But like a stiff rubber band, once stretched, health care will reflexively snap back unless we intervene. When it comes to health care, we have to remind ourselves that the past was not a perfect place to which we should return. Instead, it behooves us to use disciplined, deliberate measures to maintain important gains in virtual care while continuing to evolve care for the future.
The pandemic also has demonstrated that solving big problems requires teamwork, not competition. Very early in the COVID-19 crisis, disruption to the supply chain, transportation and hospitality sectors made it evident that the best chances of success against COVID-19 would be for organizations to work together. In the face of a zero-sum game, we were able to organize medical resources and personal protective equipment to ensure support for the cities with the greatest immediate needs. We also joined forced with all levels of government and the private sector to fast-track research studies and share treatment and medical expertise .
One large collaborative effort is the COVID-19 Healthcare Coalition, a multi-sector response to the pandemic involving dozens of global technology companies, nonprofits, academia, labs and startups that agree to share resources and plans to fight the pandemic. The coalition brings together cross-sector expertise, assets and insights to help increase COVID-19 testing capacity for the country, accelerate vaccine development and coordinate treatment research.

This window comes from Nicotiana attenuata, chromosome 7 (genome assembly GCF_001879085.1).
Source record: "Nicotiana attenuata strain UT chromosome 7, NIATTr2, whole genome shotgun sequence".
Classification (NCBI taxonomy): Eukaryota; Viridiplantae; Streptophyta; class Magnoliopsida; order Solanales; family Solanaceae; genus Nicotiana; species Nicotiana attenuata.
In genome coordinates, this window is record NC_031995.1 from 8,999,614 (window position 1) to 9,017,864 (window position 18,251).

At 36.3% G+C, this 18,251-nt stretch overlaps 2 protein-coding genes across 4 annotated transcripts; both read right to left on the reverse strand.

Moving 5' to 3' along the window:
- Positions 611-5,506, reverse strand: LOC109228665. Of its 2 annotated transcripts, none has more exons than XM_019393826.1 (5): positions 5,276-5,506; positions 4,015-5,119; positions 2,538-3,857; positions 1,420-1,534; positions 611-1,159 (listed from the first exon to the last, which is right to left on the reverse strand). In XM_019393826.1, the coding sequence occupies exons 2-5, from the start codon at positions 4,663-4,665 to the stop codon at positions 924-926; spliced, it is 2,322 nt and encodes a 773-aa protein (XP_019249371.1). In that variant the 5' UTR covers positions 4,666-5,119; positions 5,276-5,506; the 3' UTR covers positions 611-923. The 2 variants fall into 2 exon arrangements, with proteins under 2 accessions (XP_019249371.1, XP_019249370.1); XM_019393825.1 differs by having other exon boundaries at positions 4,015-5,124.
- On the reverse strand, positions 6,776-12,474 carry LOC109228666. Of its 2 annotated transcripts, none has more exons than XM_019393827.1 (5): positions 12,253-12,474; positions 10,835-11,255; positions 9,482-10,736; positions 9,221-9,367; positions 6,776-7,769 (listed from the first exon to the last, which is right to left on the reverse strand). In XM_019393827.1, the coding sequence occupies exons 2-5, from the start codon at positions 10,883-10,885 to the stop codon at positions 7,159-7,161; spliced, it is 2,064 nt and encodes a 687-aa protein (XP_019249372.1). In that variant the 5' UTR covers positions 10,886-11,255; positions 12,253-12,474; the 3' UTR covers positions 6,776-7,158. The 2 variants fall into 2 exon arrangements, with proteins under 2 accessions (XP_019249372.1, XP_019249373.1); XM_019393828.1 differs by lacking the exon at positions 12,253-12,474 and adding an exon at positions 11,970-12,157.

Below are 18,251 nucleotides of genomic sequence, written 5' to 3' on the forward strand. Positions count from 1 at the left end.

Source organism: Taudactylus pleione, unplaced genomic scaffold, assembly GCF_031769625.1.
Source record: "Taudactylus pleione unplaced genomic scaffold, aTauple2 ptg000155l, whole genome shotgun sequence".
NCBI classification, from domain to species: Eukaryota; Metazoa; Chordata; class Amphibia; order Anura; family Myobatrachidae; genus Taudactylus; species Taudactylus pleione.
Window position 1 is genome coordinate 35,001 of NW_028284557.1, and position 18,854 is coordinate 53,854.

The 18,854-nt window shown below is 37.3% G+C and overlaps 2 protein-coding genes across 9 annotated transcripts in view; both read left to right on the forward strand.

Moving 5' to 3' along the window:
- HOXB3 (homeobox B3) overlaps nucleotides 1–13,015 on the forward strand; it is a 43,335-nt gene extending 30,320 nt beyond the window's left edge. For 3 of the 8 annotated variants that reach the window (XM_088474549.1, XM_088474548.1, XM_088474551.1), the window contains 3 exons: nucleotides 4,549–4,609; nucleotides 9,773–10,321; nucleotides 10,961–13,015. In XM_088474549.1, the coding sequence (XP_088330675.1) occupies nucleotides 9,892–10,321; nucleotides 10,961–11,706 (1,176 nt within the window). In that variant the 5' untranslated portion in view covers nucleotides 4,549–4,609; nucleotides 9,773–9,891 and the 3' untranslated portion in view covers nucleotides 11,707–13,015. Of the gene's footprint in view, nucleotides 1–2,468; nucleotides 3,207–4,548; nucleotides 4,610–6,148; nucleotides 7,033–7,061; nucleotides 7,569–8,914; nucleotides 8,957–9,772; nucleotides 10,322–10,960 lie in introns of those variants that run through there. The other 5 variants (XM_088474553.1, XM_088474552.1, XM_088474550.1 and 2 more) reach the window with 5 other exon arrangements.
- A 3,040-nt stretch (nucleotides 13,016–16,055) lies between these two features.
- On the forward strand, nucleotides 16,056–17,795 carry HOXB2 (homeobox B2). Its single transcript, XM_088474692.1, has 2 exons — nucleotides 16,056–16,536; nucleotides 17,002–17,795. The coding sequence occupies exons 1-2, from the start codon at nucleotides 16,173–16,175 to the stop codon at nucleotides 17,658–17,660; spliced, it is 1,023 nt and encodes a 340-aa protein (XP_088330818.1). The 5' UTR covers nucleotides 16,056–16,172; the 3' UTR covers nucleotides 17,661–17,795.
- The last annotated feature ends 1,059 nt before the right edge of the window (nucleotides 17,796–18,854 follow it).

One of the coalition’s projects is a national convalescent plasma donor recruitment campaign — The Fight Is In Us. Together with the Mayo-led expanded access program for convalescent plasma that has provided plasma to 50,000 COVID-19 patients, the campaign connects COVID-19 survivors with licensed blood and plasma centers to make donations within two months of their recoveries — when antibodies are at the highest levels. Several clinical trials are underway to determine if this antibody-rich donated plasma can help others fight the virus.